Can technology alone keep your phone data secure?
A former Navy SEAL and a famous cryptographer seem to think so. The D.C.-based security company they co-founded, Silent Circle, has announced a new smartphone that puts “privacy and control ahead of anything else.” It’s called Blackphone.
“Cryptophones,” like those made by GSMK and Hoox, are nothing new—they’ve been around in some cases for years. But the security of phone data has become a much more mainstream concern since Edward Snowden revealed the size and scope of NSA spying last year. It’s that anxiety-steeped zeitgeist that Silent Circle’s capitalizing on—that suspicion that your own government might be reading your email or tracking your location.
Now, it’s unclear whether a private mobile phone could ever be truly private. Cell phones function by checking into cell towers, and law enforcement agencies can requisition from phone companies which towers have been checked into by which phones. Even before the Snowden revelations, we knew that they regularly do.
As the journalist Quinn Norton wrote yesterday, “All phones are location trackers no matter what else. It's just physics.”
So Blackphone may be a flawed concept from the beginning. We’ll find out over the next few months how it beats these expectations, as its security mitre is tested by experts and amateurs.
What interests me is the aesthetics of their first teaser trailer. It exudes the totalizing vibe of an Apple commercial: This is the world, the ad says, the ad you will navigate with your phone. The Blackphone, like an iPhone, becomes an extension of your identity—a tool, even, that makes having an identity possible.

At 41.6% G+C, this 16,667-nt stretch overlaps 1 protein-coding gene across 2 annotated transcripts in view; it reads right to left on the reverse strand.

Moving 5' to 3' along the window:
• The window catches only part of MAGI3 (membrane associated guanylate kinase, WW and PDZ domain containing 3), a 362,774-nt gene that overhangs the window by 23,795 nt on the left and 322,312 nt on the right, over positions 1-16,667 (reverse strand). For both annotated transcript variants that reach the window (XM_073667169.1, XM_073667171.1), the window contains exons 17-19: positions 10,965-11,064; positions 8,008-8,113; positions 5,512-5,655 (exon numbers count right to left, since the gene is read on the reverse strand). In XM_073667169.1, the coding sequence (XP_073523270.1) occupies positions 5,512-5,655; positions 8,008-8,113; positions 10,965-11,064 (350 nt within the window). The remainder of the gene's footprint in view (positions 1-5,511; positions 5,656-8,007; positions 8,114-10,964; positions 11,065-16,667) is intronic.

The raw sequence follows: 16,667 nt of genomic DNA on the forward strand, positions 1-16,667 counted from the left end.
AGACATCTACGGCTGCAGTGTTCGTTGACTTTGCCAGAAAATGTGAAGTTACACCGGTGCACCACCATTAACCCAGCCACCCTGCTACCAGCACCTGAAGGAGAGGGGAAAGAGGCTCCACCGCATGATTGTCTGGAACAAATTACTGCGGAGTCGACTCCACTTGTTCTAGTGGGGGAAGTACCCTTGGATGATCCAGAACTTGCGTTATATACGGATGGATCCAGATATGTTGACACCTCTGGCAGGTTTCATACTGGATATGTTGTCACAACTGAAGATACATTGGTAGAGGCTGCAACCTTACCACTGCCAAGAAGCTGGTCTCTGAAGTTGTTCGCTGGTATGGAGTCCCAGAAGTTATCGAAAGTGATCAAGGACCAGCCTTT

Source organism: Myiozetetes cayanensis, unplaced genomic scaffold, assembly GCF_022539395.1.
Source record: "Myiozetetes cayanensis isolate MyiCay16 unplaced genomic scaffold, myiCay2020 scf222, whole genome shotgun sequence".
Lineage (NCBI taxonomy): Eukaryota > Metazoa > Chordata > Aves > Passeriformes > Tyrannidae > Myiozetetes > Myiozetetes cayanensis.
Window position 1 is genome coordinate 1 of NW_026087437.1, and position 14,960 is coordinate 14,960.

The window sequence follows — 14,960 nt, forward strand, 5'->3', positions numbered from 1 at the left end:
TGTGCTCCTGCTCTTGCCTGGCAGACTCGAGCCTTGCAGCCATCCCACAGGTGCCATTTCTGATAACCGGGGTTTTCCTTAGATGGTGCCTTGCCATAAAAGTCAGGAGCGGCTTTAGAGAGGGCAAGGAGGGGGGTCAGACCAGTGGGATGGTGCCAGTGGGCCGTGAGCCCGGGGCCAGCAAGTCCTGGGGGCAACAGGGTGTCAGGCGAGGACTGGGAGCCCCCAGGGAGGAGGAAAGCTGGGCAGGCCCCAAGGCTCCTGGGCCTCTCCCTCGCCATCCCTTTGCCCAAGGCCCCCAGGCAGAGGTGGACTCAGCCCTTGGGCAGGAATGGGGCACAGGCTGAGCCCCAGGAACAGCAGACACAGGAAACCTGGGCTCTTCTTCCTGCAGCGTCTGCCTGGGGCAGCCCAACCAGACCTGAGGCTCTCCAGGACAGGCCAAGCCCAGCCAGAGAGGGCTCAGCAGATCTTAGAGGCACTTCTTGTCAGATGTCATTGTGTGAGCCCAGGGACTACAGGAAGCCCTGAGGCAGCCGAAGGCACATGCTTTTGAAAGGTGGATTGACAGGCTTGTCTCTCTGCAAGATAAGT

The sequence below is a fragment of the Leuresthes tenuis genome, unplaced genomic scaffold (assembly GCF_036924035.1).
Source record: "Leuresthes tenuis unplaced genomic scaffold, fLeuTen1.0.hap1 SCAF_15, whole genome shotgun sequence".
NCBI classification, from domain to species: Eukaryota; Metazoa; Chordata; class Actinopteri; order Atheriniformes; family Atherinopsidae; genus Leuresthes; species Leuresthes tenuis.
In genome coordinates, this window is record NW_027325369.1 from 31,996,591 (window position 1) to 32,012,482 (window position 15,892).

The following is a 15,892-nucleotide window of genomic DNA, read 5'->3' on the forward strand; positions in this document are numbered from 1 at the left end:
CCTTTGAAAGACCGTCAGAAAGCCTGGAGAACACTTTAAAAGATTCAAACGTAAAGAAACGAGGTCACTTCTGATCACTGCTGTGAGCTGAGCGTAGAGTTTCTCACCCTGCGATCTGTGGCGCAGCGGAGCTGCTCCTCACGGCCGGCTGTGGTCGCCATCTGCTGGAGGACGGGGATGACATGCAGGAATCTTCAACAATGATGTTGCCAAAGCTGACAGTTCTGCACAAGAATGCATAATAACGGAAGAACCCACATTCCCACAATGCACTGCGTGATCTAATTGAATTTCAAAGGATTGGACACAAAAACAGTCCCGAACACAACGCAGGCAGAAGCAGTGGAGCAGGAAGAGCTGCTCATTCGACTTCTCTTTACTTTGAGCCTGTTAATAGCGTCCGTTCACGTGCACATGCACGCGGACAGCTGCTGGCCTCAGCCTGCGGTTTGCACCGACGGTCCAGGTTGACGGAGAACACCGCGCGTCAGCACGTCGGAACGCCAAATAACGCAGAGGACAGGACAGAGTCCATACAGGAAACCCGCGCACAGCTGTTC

“Technology was supposed to make our lives better,” intones the ad’s narrator. “Instead, we have lost our privacy. We have become enslaved.”
An Inception-style electric guitar chugs along below. Screenshots of articles about Edward Snowden float onto the screen.
“Blackphone is a journey built upon privacy, control, and security, wrapped in a high-end security, built by a very innovative, all-star steam of cryptography, security, and mobile innovators,” says one of the company’s co-founders.
Briefly ignore this description’s obscure physics and focus on the business promise being made. Innovators both cryptographic and mobile worked on this phone. It prizes control but it remains more than a product: It’s a journey. It’s a tool of the spirit.
Apple and its millieu of personal computer companies flowed from a free-wheeling, Bay Area-located counterculture of mental liberation. Blackphone sells itself on this same kind of liberation, but the freedom it hawks isn’t from cultural strictures—it’s from outside governments. It’s an affecting aesthetic, and perhaps we’ll see more companies deploy it. Where Apple and its ilk sold a world freed from cultural limits, a new group of companies are already doing the same around a supposed freedom from politics.
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